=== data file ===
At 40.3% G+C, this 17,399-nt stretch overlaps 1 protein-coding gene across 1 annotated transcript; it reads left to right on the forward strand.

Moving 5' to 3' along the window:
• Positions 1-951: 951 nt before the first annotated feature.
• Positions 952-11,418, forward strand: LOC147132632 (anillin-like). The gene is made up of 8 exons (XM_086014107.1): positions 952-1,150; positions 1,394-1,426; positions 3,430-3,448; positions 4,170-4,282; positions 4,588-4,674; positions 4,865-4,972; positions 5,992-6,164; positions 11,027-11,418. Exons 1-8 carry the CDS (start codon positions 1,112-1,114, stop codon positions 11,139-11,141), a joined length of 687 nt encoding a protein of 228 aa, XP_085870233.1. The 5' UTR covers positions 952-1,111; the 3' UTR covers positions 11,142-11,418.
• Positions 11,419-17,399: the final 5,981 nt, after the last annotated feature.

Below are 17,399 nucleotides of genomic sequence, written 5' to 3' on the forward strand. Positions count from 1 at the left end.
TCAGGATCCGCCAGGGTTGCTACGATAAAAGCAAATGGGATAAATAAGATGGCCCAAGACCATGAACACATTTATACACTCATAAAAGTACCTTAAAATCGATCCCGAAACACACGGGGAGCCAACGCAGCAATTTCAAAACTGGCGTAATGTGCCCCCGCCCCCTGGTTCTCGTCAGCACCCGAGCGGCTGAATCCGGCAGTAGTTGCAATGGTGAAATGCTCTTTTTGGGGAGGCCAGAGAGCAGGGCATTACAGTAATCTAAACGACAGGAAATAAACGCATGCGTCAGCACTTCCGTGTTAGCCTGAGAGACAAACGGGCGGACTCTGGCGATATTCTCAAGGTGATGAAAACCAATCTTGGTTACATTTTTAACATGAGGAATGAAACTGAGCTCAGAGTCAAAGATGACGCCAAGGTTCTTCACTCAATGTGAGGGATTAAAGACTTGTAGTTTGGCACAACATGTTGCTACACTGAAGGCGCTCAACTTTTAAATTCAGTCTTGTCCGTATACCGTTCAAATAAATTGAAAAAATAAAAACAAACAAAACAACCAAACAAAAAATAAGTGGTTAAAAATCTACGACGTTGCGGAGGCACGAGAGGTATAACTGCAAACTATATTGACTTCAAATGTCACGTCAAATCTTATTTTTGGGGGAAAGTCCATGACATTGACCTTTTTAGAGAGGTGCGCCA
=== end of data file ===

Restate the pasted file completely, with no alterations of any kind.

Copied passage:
At 40.3% G+C, this 17,399-nt stretch overlaps 1 protein-coding gene across 1 annotated transcript; it reads left to right on the forward strand.

Moving 5' to 3' along the window:
• Positions 1-951: 951 nt before the first annotated feature.
• Positions 952-11,418, forward strand: LOC147132632 (anillin-like). The gene is made up of 8 exons (XM_086014107.1): positions 952-1,150; positions 1,394-1,426; positions 3,430-3,448; positions 4,170-4,282; positions 4,588-4,674; positions 4,865-4,972; positions 5,992-6,164; positions 11,027-11,418. Exons 1-8 carry the CDS (start codon positions 1,112-1,114, stop codon positions 11,139-11,141), a joined length of 687 nt encoding a protein of 228 aa, XP_085870233.1. The 5' UTR covers positions 952-1,111; the 3' UTR covers positions 11,142-11,418.
• Positions 11,419-17,399: the final 5,981 nt, after the last annotated feature.

Below are 17,399 nucleotides of genomic sequence, written 5' to 3' on the forward strand. Positions count from 1 at the left end.
TCAGGATCCGCCAGGGTTGCTACGATAAAAGCAAATGGGATAAATAAGATGGCCCAAGACCATGAACACATTTATACACTCATAAAAGTACCTTAAAATCGATCCCGAAACACACGGGGAGCCAACGCAGCAATTTCAAAACTGGCGTAATGTGCCCCCGCCCCCTGGTTCTCGTCAGCACCCGAGCGGCTGAATCCGGCAGTAGTTGCAATGGTGAAATGCTCTTTTTGGGGAGGCCAGAGAGCAGGGCATTACAGTAATCTAAACGACAGGAAATAAACGCATGCGTCAGCACTTCCGTGTTAGCCTGAGAGACAAACGGGCGGACTCTGGCGATATTCTCAAGGTGATGAAAACCAATCTTGGTTACATTTTTAACATGAGGAATGAAACTGAGCTCAGAGTCAAAGATGACGCCAAGGTTCTTCACTCAATGTGAGGGATTAAAGACTTGTAGTTTGGCACAACATGTTGCTACACTGAAGGCGCTCAACTTTTAAATTCAGTCTTGTCCGTATACCGTTCAAATAAATTGAAAAAATAAAAACAAACAAAACAACCAAACAAAAAATAAGTGGTTAAAAATCTACGACGTTGCGGAGGCACGAGAGGTATAACTGCAAACTATATTGACTTCAAATGTCACGTCAAATCTTATTTTTGGGGGAAAGTCCATGACATTGACCTTTTTAGAGAGGTGCGCCA